For the past few years I have declared a “deadline-free December” which means I don’t take on any commissions due in December because it is such a hectic time. I did this again but I do have lots and lots of things to finish off for a The Crochet Project shoot we have scheduled for the end of the year. I’m back making cardigans and I forgot how much I love designing them! Its been a real treat to sit with large amounts of yarn and play with little details and work on getting the fit just so whilst making them very easy to adapt and adjust.

Preparation for the shoot also included sewing four dresses for it! I am not a much of a dressmaker – I did a fair amount in my early twenties but that was mostly very small dresses from very cheap fabrics to wear clubbing that didn’t need to be too well finished as I’d only wear them a handful of times before refashioning or recycling. Now I want to work with lovely fabrics and make things that will last for years and years (and cover a bit more of my thigh ideally too!) It made me a bit scared to try. So actually having to make to a deadline was a very good ice breaker for me. I did pretty well, they aren’t perfect but they are good. I learnt a lot and I really loved doing it. So much so, that I’ve signed up for a pattern cutting class next term at my local leisure learning college.

I finished up the week by giving my studio a jolly good sort out and clean. Gosh its a joy to be in now its cleaned, I feel like a weight has been lifted. Its gone back to being a little sanctuary from the chaos of marauding children and guests – and not a moment too soon with the holidays looming!

The kids have finished all the nativity performing and have been packed off wearing Christmas jumpers for their last day of school today so I will be trying to tie up loose ends and switching the out of office reply firmly on.

I don’t plan to blog again until next year but will be popping my head into social media and posting pictures on instagram and facebook no doubt if you want to keep in touch.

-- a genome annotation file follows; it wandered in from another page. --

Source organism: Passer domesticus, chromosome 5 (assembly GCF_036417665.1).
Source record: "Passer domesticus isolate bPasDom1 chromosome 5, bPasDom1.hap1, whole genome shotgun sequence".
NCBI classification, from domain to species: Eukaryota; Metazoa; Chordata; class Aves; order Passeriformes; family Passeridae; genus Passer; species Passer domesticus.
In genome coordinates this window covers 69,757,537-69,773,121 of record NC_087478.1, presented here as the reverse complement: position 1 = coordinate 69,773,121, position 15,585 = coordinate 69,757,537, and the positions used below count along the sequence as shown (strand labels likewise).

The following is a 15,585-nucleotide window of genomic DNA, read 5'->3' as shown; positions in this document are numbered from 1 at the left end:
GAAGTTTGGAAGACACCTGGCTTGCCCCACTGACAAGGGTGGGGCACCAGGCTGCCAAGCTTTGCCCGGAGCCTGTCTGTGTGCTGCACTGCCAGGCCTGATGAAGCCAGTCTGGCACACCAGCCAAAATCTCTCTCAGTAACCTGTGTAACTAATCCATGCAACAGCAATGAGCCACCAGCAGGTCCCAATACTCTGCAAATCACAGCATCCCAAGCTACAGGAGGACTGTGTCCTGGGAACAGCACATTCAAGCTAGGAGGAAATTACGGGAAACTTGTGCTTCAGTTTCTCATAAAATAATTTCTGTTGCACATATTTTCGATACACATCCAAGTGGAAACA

As you can imagine there is not last minute gift making for me this year but if you are then you might like the gifting guide I wrote on The Crochet Project blog (with time guides!)

Wishing you a very Merry Christmas and a Happy New Year

Joanne

 

 

I’m back

Half term is long over (sadly) and Jury Service is done! I had the dubious honour of making it all the way through without having to ponder any verdicts as each case collapsed before we had a chance.

There was a lot of sitting around waiting in the jury room so I got a lot of crochet done. I am almost through a cardigan for a forthcoming book and a blanket for a magazine. The crochet was most frustrating because security wouldn’t allow me to take metal hooks through the the jury room as they were apparently a security threat. I am not sure why, keys are surely as dangerous but were allowed through. Anyway, rules are rules and I was allowed to take through bamboo hooks. I’m not a massive fan of bamboo hooks, it really slowed up my progress and my wrist is still hurting a little into the middle of the following week from the strain caused by it. It did inspire me to write a post on The Crochet Project blog about how to choose the right hook for you though.

right crochet hook

 

First thing back on Monday I had a good planning chat with Kat and we are all geared up to do the work needed to get us to a very busy Spring. I can’t say too much more yet but we are very excited about it. Not least as it is a jolly good excuse to get together for a photo shoot too!

And so, I have much making and pattern writing to do. It feels strange after lots of admin and editing and other kinds of desk work to be back doing my favourite part of the job almost exclusively for the next month or so. I shall try and keep blogging to keep you up to date with what I am up to as much as the secretive nature of the design phase allows.

I’ll leave you with a little teaser of something I’ve been working on lately….

2015-11-11 15.05.27

 

PS There is also a lovely article in the most recent issue of Inside Crochet about me as a “crochet entrepreneur” (sounds awfully grown up to me!) – have a look if you get a chance.

Cheer up your January

I know you probably can’t think past the end of the year right now but I know many of you dread January, the month of cold, damp and going without because you spent all your money. So I wanted to tell you all about the classes I am running in January – why not treat yourself, pay now then have something to look forward to, or even ask for it as a Christmas present (but make sure they book ahead)

teeny shawls pic

First up is my first ever visit to teaching London.  Knit with Attitude have invited me to teach a class on Crochet Shawls on Sunday 10th January 12-3pm. You can book online here